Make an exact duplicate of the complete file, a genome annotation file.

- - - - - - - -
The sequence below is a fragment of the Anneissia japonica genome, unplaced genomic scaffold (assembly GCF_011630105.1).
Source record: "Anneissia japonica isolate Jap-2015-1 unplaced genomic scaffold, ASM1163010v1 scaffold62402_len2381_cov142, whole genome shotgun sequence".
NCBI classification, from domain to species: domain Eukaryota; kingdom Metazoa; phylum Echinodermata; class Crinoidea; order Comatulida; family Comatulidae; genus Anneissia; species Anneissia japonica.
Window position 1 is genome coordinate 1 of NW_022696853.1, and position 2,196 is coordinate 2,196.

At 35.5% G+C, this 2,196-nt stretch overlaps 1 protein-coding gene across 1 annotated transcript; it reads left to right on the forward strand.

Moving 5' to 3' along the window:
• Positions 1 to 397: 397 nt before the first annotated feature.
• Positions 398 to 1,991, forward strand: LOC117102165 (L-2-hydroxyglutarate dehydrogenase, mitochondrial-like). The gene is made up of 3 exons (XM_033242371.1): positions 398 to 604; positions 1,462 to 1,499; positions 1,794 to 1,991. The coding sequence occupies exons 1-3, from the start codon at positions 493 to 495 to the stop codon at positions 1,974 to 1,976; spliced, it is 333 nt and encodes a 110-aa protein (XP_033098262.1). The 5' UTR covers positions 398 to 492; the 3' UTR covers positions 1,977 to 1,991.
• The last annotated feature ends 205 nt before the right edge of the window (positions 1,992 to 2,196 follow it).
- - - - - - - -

The sequence below is a fragment of the Anneissia japonica genome, unplaced genomic scaffold (assembly GCF_011630105.1).
Source record: "Anneissia japonica isolate Jap-2015-1 unplaced genomic scaffold, ASM1163010v1 scaffold62402_len2381_cov142, whole genome shotgun sequence".
NCBI classification, from domain to species: domain Eukaryota; kingdom Metazoa; phylum Echinodermata; class Crinoidea; order Comatulida; family Comatulidae; genus Anneissia; species Anneissia japonica.
Window position 1 is genome coordinate 1 of NW_022696853.1, and position 2,196 is coordinate 2,196.

At 35.5% G+C, this 2,196-nt stretch overlaps 1 protein-coding gene across 1 annotated transcript; it reads left to right on the forward strand.

Moving 5' to 3' along the window:
• Positions 1 to 397: 397 nt before the first annotated feature.
• Positions 398 to 1,991, forward strand: LOC117102165 (L-2-hydroxyglutarate dehydrogenase, mitochondrial-like). The gene is made up of 3 exons (XM_033242371.1): positions 398 to 604; positions 1,462 to 1,499; positions 1,794 to 1,991. The coding sequence occupies exons 1-3, from the start codon at positions 493 to 495 to the stop codon at positions 1,974 to 1,976; spliced, it is 333 nt and encodes a 110-aa protein (XP_033098262.1). The 5' UTR covers positions 398 to 492; the 3' UTR covers positions 1,977 to 1,991.
• The last annotated feature ends 205 nt before the right edge of the window (positions 1,992 to 2,196 follow it).